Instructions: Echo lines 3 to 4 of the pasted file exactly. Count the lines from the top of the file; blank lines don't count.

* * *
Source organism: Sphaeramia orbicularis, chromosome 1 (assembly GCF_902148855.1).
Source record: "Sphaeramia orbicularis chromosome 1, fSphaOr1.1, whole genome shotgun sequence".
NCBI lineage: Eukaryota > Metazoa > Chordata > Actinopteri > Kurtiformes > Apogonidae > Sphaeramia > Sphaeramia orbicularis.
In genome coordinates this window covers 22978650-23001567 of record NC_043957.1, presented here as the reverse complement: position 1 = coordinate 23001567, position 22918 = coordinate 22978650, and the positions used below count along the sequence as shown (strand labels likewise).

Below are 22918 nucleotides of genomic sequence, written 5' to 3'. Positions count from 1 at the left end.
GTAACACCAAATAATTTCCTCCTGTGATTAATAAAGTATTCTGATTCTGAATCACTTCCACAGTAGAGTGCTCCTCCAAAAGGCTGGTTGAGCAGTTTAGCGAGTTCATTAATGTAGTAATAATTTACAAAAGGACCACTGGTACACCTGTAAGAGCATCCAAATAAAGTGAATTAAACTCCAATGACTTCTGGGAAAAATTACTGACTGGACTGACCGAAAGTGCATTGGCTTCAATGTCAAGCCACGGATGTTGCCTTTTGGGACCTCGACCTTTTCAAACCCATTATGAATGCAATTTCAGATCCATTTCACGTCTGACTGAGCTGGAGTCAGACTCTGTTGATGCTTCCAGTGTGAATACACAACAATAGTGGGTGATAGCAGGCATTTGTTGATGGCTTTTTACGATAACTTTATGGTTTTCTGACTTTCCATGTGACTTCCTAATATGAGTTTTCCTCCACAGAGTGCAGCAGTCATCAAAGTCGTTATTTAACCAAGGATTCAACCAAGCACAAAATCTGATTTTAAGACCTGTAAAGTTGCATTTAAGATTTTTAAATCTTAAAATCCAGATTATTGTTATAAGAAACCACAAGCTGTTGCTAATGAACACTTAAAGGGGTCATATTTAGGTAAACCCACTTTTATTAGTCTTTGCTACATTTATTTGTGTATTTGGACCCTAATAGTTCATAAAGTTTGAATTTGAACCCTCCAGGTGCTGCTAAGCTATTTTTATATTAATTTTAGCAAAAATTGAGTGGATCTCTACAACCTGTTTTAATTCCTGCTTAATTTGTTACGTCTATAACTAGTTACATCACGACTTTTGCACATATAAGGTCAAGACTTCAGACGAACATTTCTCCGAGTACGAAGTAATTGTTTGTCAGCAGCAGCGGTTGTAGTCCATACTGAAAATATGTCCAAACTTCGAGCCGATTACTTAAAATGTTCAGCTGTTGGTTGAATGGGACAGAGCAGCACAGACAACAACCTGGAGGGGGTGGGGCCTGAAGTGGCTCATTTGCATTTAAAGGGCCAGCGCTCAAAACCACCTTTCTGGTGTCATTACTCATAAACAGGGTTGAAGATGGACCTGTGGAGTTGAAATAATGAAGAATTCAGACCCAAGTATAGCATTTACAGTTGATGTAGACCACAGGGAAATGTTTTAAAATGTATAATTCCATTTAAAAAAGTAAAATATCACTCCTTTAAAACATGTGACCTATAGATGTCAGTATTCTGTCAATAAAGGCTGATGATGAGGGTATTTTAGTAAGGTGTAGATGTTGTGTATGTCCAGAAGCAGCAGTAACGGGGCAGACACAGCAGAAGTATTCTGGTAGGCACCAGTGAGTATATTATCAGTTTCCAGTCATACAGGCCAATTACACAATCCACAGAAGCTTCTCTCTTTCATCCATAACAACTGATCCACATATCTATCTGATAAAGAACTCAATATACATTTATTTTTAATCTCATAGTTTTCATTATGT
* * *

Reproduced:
NCBI lineage: Eukaryota > Metazoa > Chordata > Actinopteri > Kurtiformes > Apogonidae > Sphaeramia > Sphaeramia orbicularis.
In genome coordinates this window covers 22978650-23001567 of record NC_043957.1, presented here as the reverse complement: position 1 = coordinate 23001567, position 22918 = coordinate 22978650, and the positions used below count along the sequence as shown (strand labels likewise).